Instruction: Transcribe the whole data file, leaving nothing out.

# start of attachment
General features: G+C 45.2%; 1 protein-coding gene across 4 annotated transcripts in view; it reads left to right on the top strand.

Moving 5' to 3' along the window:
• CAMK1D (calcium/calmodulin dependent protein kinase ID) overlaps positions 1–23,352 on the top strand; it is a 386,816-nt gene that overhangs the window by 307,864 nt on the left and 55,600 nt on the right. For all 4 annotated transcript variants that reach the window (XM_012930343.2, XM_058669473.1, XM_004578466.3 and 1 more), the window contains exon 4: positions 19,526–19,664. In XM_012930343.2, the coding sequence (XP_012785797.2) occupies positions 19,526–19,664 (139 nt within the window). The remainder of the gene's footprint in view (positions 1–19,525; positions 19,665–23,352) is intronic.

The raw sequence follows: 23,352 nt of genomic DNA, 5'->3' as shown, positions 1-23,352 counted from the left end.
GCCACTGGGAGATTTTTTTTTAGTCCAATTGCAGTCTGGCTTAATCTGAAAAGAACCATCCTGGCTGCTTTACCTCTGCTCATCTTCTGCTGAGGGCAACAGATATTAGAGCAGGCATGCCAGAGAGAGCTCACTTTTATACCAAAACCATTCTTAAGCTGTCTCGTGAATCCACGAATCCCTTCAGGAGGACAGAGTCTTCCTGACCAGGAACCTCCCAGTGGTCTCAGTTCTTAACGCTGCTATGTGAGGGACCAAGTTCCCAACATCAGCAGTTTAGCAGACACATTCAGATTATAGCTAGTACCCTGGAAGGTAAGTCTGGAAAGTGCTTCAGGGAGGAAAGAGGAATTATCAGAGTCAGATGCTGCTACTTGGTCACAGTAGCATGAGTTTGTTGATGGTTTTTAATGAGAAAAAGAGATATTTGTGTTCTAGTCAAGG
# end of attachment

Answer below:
General features: G+C 45.2%; 1 protein-coding gene across 4 annotated transcripts in view; it reads left to right on the top strand.

Moving 5' to 3' along the window:
• CAMK1D (calcium/calmodulin dependent protein kinase ID) overlaps positions 1–23,352 on the top strand; it is a 386,816-nt gene that overhangs the window by 307,864 nt on the left and 55,600 nt on the right. For all 4 annotated transcript variants that reach the window (XM_012930343.2, XM_058669473.1, XM_004578466.3 and 1 more), the window contains exon 4: positions 19,526–19,664. In XM_012930343.2, the coding sequence (XP_012785797.2) occupies positions 19,526–19,664 (139 nt within the window). The remainder of the gene's footprint in view (positions 1–19,525; positions 19,665–23,352) is intronic.

The raw sequence follows: 23,352 nt of genomic DNA, 5'->3' as shown, positions 1-23,352 counted from the left end.
GCCACTGGGAGATTTTTTTTTAGTCCAATTGCAGTCTGGCTTAATCTGAAAAGAACCATCCTGGCTGCTTTACCTCTGCTCATCTTCTGCTGAGGGCAACAGATATTAGAGCAGGCATGCCAGAGAGAGCTCACTTTTATACCAAAACCATTCTTAAGCTGTCTCGTGAATCCACGAATCCCTTCAGGAGGACAGAGTCTTCCTGACCAGGAACCTCCCAGTGGTCTCAGTTCTTAACGCTGCTATGTGAGGGACCAAGTTCCCAACATCAGCAGTTTAGCAGACACATTCAGATTATAGCTAGTACCCTGGAAGGTAAGTCTGGAAAGTGCTTCAGGGAGGAAAGAGGAATTATCAGAGTCAGATGCTGCTACTTGGTCACAGTAGCATGAGTTTGTTGATGGTTTTTAATGAGAAAAAGAGATATTTGTGTTCTAGTCAAGG